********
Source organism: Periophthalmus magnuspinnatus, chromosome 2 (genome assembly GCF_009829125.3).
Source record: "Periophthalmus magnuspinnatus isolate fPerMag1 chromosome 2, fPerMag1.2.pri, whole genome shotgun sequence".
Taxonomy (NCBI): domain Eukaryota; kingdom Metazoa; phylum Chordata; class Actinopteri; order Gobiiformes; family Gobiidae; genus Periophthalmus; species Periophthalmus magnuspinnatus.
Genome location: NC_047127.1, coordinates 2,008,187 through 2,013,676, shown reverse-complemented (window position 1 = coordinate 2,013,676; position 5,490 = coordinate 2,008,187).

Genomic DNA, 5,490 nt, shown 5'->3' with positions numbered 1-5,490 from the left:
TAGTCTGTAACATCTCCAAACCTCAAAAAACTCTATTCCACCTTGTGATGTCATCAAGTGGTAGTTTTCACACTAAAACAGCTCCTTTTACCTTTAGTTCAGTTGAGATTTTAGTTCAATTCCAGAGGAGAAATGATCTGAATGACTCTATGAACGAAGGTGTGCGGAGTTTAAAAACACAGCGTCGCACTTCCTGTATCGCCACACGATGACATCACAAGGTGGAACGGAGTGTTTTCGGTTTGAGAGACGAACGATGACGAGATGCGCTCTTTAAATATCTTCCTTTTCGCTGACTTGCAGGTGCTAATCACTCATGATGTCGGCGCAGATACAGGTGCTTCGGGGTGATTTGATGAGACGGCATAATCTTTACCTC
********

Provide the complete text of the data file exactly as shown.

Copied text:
Source organism: Periophthalmus magnuspinnatus, chromosome 2 (genome assembly GCF_009829125.3).
Source record: "Periophthalmus magnuspinnatus isolate fPerMag1 chromosome 2, fPerMag1.2.pri, whole genome shotgun sequence".
Taxonomy (NCBI): domain Eukaryota; kingdom Metazoa; phylum Chordata; class Actinopteri; order Gobiiformes; family Gobiidae; genus Periophthalmus; species Periophthalmus magnuspinnatus.
Genome location: NC_047127.1, coordinates 2,008,187 through 2,013,676, shown reverse-complemented (window position 1 = coordinate 2,013,676; position 5,490 = coordinate 2,008,187).

Genomic DNA, 5,490 nt, shown 5'->3' with positions numbered 1-5,490 from the left:
TAGTCTGTAACATCTCCAAACCTCAAAAAACTCTATTCCACCTTGTGATGTCATCAAGTGGTAGTTTTCACACTAAAACAGCTCCTTTTACCTTTAGTTCAGTTGAGATTTTAGTTCAATTCCAGAGGAGAAATGATCTGAATGACTCTATGAACGAAGGTGTGCGGAGTTTAAAAACACAGCGTCGCACTTCCTGTATCGCCACACGATGACATCACAAGGTGGAACGGAGTGTTTTCGGTTTGAGAGACGAACGATGACGAGATGCGCTCTTTAAATATCTTCCTTTTCGCTGACTTGCAGGTGCTAATCACTCATGATGTCGGCGCAGATACAGGTGCTTCGGGGTGATTTGATGAGACGGCATAATCTTTACCTC